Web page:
My accent, could anybody tell my how to improve it?

RZ   Fri May 25, 2007 12:12 pm GMT

I really wanna have a perfect north-America accent probably around NY NJ areas due to I am planning to immigrate to north from my home country, but since id improved it little bit, now it stops improving, i still sound like a foreigner and soooo far from perfect
RZ   Fri May 25, 2007 12:17 pm GMT
can anybody tell my where is the point? why it sounds not like a native?
is that the way we use vocal organs is different?
too articulate?
other reasons?
all of them?
many thx
RZ   Fri May 25, 2007 12:18 pm GMT
I meant me >>:( I can't edit it...
Guy   Sat May 26, 2007 3:53 pm GMT
Are you a Chinese speaker?

Well, you might as well work on your rhythm because I suppose that's one element that makes you sound non-native.

Stress, intonation and rhythm can be much more important than articulation if you want to be understood by native speakers.
Jasper   Sat May 26, 2007 6:02 pm GMT
What an interesting accent.

The cadence, and the pronunciation of certain words, sounds Chinese, but the pronunciation of certain other sounds--such as the short "o" sound in "touch"--sounds more Spanish.

Tell us--where are you from?
Guest   Sat May 26, 2007 10:20 pm GMT
I wonder WHY do you want to BLEND in New York or NEW JERSEY? I noticed that there were pictures of what appeared to be Muslim men on your site at first, then the pictures changed.
furrykef   Sun May 27, 2007 2:55 am GMT
<< I noticed that there were pictures of what appeared to be Muslim men on your site at first, then the pictures changed. >>

Those images probably had nothing to do with the original poster.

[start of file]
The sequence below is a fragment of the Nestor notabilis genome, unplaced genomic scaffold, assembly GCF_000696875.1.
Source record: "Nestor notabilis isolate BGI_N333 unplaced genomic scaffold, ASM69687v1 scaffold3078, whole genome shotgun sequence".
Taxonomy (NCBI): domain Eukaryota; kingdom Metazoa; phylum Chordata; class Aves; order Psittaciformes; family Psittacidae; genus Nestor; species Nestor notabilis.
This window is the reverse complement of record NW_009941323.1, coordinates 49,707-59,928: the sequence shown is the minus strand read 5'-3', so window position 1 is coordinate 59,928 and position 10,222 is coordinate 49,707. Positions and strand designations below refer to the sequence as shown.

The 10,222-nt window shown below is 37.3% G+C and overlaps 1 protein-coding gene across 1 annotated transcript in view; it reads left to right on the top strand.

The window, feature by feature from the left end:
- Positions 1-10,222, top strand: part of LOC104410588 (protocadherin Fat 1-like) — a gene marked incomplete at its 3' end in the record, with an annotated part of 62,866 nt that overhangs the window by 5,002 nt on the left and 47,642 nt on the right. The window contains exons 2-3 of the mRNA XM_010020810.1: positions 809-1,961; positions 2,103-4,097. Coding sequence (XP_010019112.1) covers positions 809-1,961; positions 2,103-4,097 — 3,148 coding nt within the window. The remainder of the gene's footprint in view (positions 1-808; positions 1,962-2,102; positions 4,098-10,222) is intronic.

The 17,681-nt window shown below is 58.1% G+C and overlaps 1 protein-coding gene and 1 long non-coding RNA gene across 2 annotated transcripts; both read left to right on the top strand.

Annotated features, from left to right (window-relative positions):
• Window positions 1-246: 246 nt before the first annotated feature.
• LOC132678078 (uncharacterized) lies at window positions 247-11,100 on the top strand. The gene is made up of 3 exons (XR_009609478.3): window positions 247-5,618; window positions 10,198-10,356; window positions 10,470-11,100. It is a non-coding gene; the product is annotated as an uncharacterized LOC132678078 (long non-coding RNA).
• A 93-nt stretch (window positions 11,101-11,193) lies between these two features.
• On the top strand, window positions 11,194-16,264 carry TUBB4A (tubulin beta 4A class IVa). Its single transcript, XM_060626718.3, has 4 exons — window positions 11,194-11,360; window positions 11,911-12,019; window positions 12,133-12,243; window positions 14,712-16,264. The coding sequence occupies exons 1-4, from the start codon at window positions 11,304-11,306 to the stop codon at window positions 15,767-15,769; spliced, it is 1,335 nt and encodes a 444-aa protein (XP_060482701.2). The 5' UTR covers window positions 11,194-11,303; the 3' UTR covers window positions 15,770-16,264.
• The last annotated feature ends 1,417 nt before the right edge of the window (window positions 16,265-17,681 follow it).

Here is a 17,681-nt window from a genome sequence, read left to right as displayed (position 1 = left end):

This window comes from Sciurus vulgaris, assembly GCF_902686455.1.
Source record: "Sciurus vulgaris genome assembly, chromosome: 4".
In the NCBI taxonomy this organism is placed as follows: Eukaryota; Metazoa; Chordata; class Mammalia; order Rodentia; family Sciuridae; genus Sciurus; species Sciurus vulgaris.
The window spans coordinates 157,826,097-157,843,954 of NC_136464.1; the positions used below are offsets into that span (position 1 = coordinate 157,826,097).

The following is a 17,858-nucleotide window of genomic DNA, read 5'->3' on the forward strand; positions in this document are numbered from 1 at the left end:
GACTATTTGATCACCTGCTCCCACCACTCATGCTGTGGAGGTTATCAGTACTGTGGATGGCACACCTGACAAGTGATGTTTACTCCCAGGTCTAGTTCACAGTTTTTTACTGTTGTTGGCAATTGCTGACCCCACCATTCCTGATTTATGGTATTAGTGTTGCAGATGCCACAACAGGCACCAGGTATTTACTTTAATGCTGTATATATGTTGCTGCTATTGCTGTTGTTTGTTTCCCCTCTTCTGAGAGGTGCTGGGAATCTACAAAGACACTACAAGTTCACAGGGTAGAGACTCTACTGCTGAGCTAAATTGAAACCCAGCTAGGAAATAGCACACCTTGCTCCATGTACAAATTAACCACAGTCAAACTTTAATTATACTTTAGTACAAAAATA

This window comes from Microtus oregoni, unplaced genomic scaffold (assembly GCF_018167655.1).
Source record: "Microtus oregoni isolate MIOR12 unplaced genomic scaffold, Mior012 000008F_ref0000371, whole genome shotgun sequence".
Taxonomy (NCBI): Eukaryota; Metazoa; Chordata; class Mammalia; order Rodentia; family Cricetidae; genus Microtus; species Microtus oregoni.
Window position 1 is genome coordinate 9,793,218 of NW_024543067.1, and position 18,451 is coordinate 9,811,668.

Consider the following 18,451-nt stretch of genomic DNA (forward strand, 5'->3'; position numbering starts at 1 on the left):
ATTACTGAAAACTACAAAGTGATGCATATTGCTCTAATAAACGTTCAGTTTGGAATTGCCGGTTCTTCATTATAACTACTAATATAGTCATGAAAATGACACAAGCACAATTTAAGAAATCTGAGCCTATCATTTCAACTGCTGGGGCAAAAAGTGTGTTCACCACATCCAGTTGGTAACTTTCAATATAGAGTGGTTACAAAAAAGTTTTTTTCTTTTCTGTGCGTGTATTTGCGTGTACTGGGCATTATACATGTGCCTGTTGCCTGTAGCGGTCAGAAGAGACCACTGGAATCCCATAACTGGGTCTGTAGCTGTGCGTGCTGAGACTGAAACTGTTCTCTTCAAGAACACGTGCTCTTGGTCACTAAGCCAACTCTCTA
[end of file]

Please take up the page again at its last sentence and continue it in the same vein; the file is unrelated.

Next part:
I don't think it's necessary to go specifically for a New York or New Jersey accent. A General American accent should sound normal enough all around the United States.

- Kef
Jasper   Sun May 27, 2007 5:56 pm GMT
RZ, you could try the modelling method; it's cheap and you can do it at your own pace and in your own time.

Get a tape of the speaker with the accent you want to copy. Listen one sentence at a time, and speak ALONG with the speaker. Repeat as many times as necessary--15 or 20 times isn't too much--then move on to the next sentence.

If you're willing to work at this long enough, significant reduction of your accent will be effected; if you're a gifted enough student, even accent elimination. It will take many, many hours; at least 60, but 300 or more is better. That's about a year.

What's best of all is that you'll learn proper cadence, intonation, and inflections in a way that wouldn't be possible in classes.

This method is used in the University of California at San Diego, and has proven very successful.

Not easy, but at least cheap.